Coffee exporters are grappling with a sharp decline in the international price as the world’s largest producer ramps up its supply. A 43pc plunge in prices last week to 1.48 dollars for a pound prompted the Ethiopian Coffee Exporters Association (ECEA) to caution its 510 members from stocking inventory and reassess suppliers’ prices.

This setback follows a period of windfall for Ethiopia when a devastating frost in Brazil two years ago resulted in the loss of 13 million bags of coffee. The incident coincided with record coffee exports valued at 1.4 billion dollars, as prices soared to 2.58 dollars a pound and demand jumped by six percent. However, Brazil has made a robust recovery this year, boosting its coffee Arabica output by 11 million from two years ago to 44 million bags; industry analysts projected Brazile could sustain the momentum throughout the year.

Ethiopian exporters are bracing for tough times ahead, as forecasts indicate a surge in Brazil’s exports to 66.4 million bags next year.

While navigating a turbulent period marked by plummeting international prices and surging domestic costs, a sense of cautious optimism remains. Experts urge strategic planning, coupled with a focus on quality, value-added products, and market diversification, to offer a path forward in these challenging times.

Rijalu Negash (PhD), an agricultural economist at Jimma University, contends that the primary obstacle to developing an export market for premium coffees is the widespread use of traditional harvesting techniques among growers. He asserted that providing adequate financing to farmers and suppliers is crucial for unlocking the potential for large-scale production of high-quality coffee. Rijalu argued that while Brazilian coffee can compete in volume, it cannot match Ethiopia's coffee quality, due to the country’s favourable agroecology.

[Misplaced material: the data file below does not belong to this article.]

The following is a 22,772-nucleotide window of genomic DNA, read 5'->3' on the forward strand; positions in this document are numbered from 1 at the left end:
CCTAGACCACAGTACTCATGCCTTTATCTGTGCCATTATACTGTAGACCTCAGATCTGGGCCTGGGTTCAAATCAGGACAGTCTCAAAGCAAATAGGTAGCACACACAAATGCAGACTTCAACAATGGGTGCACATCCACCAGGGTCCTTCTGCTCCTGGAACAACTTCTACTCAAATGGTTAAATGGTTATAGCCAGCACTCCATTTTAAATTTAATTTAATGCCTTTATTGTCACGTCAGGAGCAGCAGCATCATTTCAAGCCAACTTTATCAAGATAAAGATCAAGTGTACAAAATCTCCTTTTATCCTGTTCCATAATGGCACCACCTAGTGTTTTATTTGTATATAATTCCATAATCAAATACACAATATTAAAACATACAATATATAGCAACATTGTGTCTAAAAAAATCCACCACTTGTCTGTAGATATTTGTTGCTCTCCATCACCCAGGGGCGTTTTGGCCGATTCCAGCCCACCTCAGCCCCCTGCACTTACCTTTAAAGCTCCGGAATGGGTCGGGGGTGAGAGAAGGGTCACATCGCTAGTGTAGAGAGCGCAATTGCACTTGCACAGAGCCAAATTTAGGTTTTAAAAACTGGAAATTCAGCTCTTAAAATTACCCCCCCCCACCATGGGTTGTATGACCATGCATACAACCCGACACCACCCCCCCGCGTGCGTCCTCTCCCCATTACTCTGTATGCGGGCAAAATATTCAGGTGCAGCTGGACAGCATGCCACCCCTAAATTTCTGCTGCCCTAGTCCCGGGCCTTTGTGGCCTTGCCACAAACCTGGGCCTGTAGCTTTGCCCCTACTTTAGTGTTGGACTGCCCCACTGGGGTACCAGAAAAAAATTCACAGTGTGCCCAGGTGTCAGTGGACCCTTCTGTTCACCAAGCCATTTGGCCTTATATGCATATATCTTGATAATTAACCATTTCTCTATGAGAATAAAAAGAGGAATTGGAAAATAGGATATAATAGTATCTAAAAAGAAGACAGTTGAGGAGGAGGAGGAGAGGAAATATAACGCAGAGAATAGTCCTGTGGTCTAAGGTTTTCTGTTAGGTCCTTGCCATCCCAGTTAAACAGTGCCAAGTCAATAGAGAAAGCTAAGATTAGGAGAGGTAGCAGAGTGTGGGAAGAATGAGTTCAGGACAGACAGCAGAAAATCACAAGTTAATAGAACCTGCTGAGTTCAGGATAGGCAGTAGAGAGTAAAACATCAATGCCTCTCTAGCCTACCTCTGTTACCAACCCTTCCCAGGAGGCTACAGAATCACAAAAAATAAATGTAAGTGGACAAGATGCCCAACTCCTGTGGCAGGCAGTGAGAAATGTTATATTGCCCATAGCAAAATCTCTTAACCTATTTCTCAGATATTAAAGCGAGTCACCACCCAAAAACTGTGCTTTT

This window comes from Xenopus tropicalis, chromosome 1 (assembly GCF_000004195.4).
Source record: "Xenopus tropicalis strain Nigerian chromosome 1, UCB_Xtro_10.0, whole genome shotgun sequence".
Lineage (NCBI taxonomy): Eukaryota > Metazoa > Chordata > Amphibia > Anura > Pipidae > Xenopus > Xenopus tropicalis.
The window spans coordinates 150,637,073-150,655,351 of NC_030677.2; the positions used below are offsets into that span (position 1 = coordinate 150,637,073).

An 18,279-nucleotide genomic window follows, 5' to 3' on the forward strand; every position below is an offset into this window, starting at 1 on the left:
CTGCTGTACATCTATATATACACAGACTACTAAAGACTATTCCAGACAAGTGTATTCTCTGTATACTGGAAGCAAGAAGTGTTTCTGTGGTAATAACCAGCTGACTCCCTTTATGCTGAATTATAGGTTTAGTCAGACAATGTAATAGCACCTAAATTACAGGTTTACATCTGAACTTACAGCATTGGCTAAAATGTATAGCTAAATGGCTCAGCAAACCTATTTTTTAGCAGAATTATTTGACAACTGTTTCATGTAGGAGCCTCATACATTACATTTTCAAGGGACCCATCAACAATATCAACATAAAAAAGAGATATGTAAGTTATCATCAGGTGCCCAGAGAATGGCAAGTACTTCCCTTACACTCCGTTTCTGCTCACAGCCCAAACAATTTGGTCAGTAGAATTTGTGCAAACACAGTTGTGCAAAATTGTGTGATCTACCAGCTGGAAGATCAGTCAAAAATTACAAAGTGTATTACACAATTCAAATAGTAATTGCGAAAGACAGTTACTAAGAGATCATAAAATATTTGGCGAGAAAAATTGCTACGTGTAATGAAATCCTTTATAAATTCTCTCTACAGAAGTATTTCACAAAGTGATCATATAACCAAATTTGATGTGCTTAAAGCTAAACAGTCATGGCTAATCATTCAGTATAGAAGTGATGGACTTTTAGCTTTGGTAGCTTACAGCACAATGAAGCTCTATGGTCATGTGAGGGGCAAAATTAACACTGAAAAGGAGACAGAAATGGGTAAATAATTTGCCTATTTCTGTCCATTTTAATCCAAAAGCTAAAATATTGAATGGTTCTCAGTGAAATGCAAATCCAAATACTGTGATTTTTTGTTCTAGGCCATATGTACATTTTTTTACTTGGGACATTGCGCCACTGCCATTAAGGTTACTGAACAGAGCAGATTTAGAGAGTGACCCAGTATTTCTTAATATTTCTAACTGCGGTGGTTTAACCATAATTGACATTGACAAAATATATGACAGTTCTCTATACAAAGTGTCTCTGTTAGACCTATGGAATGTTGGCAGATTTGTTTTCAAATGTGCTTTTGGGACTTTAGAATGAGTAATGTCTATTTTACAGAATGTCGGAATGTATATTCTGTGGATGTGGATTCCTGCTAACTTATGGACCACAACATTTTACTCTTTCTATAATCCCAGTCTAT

He urged a transition to value addition, as the latter currently represents less than 0.04pc of total exports.

“There needs to be a shift from commodity-based to added value-based export,” he recommended.

Gizat Worku, the Association’s general manager, warned that further price shocks are on the horizon, which could destabilise the financial footing of exporters who have been amassing inventory in anticipation of a stabilisation in global prices.

“We’re advocating for a quick response from exporters,” Gizat told Fortune.

He highlighted the divergent trends in global and domestic prices, with a remarkable 50pc increase from last year sweeping across regional suppliers, exacerbating the difficulties faced by exporters.

“It’s going to get worse,” he warned.

While the full impact of Brazil’s increased supply has yet to materialise, Ethiopia’s signature commodity has already experienced a decline in both volume and revenues, with 240,000tn shipped, earning 1.3 billion dollars this year, a 100 million dollars dip from last year.

Coffee is a linchpin of Ethiopia’s economy, accounting for over 30pc of its export earnings. As global supply chains rebound from a 15.2 million bag deficit two years ago, which triggered a surge in prices, new strategies for adaptation are becoming increasingly necessary.

Shafi Umer, deputy director at the Ethiopia Coffee & Tea Authority, considers the export performance relatively robust, given the worldwide socio-economic turmoil.

“The country earned better than expected,” he said.